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Alien structure on Mars? Pyramid found on the Red Planet | Weird | News

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Conspiracy theorists are claiming the strange monument, which looks man (or alien) made is proof of life once existing on the Red Planet. More so, some are claiming it is evidence that aliens traversed the solar system, building pyramids on the planet’s and are even responsible for creating them on Earth. Some believe that Egypt’s pyramids were built by aliens, as the constructions were erected by a civilisation that had no knowledge of the wheel and were technologically limited, compared to modern standards.

Now, with the latest ‘discovery’ captured by NASA’s satellites orbiting the Red Planet, some believe this is evidence that advanced aliens exist or existed and have travelled the solar system.

Prominent alien hunter Scott C Waring wrote on his blog UFO Sightings Daily: “I found a giant three sided pyramid on Mars in a Gigapan photo today.

“The pyramid has one smooth side, which is probably the original outer coating that was made for it, but the other two sides have severely eroded.

“Pyramids have been found all over the world on many continents and most of them were created at about the same time.

“The mystery of pyramids have lead to speculation that they were created by extra terrestrials that were trying to settle in an area and follow their cultural beliefs.”

Other structures which resemble Egyptian monuments have also been found on Mars.

For example, earlier this year, UFO hunter and self-appointed space journalist Joe White claimed to have stumbled upon the crumbling remains of a long-forgotten alien Sphinx statue on Mars.

The UFO hunter wrote in a video description: “A close look at the five different viewing angles of the Mars giant Sphinx.

“Photographed over a number of years by the Curiosity Rover this Martian Sphinx statue that is over 200 feet long.

“Could it be the same size as the Egyptian Sphinx at Giza? It could well be.”

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Ottawa families give mixed reviews for online schooling

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So, how’s it going with online school? Families reached by CBC Ottawa seem to have mixed reviews. 

Masuma Khan is a mother of two. Her seven-year-old, Hana Wyndham in Grade 2, is attending French immersion virtual school. Masuma is grateful it’s an option, but can’t help notice a lot of down time.

“There’s a lot of, ‘are you on mute?’ In terms of the amount of learning that’s actually happening, it does seem to be not that high,” said Masuma.

Parents who kept their children at home this fall are in the minority, but they still form a significant chunk of families in Ottawa.

In the city’s largest school board, the Ottawa-Carleton District School Board (OCDSB), about 27 per cent of elementary students and 22 per cent of high school students chose online learning. The Ottawa Catholic School Board says roughly a quarter of its students are online.

For Masuma, the decision to keep her daughter home was complex: extended family members are immunocompromised and she worried the in-person learning environment would be unpleasant because of precautions. She also felt her daughter might benefit from being supported at home.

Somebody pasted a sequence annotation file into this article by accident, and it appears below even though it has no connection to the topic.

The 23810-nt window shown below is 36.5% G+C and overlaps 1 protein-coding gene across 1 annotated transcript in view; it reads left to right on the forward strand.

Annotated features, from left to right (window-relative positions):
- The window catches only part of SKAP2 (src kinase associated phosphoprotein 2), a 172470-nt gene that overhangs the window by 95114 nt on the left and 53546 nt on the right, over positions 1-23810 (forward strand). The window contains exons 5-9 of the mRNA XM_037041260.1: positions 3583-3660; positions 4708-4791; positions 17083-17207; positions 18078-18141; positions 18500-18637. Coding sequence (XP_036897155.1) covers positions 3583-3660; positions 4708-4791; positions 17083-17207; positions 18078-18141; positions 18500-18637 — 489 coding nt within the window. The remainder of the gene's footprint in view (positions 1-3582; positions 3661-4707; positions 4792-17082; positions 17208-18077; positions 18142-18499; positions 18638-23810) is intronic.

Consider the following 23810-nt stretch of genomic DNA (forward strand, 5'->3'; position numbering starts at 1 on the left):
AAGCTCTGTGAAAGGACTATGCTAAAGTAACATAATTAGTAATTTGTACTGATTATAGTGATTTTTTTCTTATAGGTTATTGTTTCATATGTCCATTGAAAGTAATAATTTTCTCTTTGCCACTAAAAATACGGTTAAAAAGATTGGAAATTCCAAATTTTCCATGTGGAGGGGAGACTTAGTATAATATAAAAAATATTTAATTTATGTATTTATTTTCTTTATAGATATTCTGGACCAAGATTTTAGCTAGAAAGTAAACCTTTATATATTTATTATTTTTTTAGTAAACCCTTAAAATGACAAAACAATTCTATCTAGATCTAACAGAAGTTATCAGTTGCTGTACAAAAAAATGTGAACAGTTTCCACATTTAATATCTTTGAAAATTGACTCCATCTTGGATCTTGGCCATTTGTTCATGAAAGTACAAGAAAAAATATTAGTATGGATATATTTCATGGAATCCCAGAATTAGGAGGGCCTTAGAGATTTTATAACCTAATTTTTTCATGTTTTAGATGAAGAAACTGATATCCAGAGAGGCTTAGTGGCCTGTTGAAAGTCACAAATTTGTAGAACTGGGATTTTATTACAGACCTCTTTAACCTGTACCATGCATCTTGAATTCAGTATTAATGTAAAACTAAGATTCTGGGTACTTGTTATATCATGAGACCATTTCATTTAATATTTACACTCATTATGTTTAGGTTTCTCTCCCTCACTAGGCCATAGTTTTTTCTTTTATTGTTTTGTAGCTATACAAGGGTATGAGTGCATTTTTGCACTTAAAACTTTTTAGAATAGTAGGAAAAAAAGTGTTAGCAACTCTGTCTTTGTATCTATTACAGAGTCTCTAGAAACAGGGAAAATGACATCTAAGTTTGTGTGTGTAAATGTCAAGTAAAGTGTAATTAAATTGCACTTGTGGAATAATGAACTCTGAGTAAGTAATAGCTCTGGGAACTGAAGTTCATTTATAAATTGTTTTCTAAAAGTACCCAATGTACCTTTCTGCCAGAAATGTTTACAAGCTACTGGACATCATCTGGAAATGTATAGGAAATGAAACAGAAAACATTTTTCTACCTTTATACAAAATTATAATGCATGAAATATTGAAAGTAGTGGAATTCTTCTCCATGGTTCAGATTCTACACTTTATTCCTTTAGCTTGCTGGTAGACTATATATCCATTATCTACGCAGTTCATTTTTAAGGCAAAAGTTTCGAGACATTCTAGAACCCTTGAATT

“She doesn’t necessarily enjoy school. I also found out during the pandemic that she was being bullied [last year],” said Masuma. “So I thought, why not try from home?”

To help her daughter socialize face-to-face with other kids, Masuma enrolled Hana in Baxter Forest School, an alternative education program where kids spend most of their time outside, one day a week. Hana also attends virtual Arabic classes two days a week after school. 

Masuma’s husband and Hana share the living room work space, and Masuma admits he does the lion’s share of helping their daughter stay on task. There is a possibility that he’ll be required to return to his office in the new year.

“When he goes back to work … it’s probably going to be a little bit more difficult.”

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No school closures after Christmas holiday break, says Ontario education minister

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Ontario elementary and secondary schools will not close for an extended winter break, says Education Minister Stephen Lecce.

Closures aren’t needed given Ontario’s “strong safety protocols, low levels of (COVID-19) transmission and safety within our schools,” Lecce announced Wednesday afternoon. He said he had consulted with Chief Medical Officer of Health Dr. David Williams and the province’s public health measures advisory table.

That ended speculation about school buildings remaining closed in January for a period of time after the Christmas break.

Earlier in the week, Lecce told reporters the government was considering having students spend “some period out of class” in January, perhaps switching to online learning.

In a statement, Lecce said that even though rates of community transmission of COVID-19 are increasing, “schools have been remarkably successful at minimizing outbreaks to ensure that our kids stay safe and learning in their classrooms.”

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Windy start to the week in Ottawa

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OTTAWA — It’s a blustery Monday in the capital with wind gusts of up to 50 km/hour expected throughout the day.

Environment Canada is forecasting a high of 4 C with a 60 per cent chance of showers or flurries before the wind dies down later this evening.

There’s a chance of flurries on Tuesday as well with a high of -1 C. The overnight low will dip to an unseasonal -9 C.  

Wednesday’s high will be just -5 C with lots of sunshine.

Seasonal temperatures return for the rest of the week..

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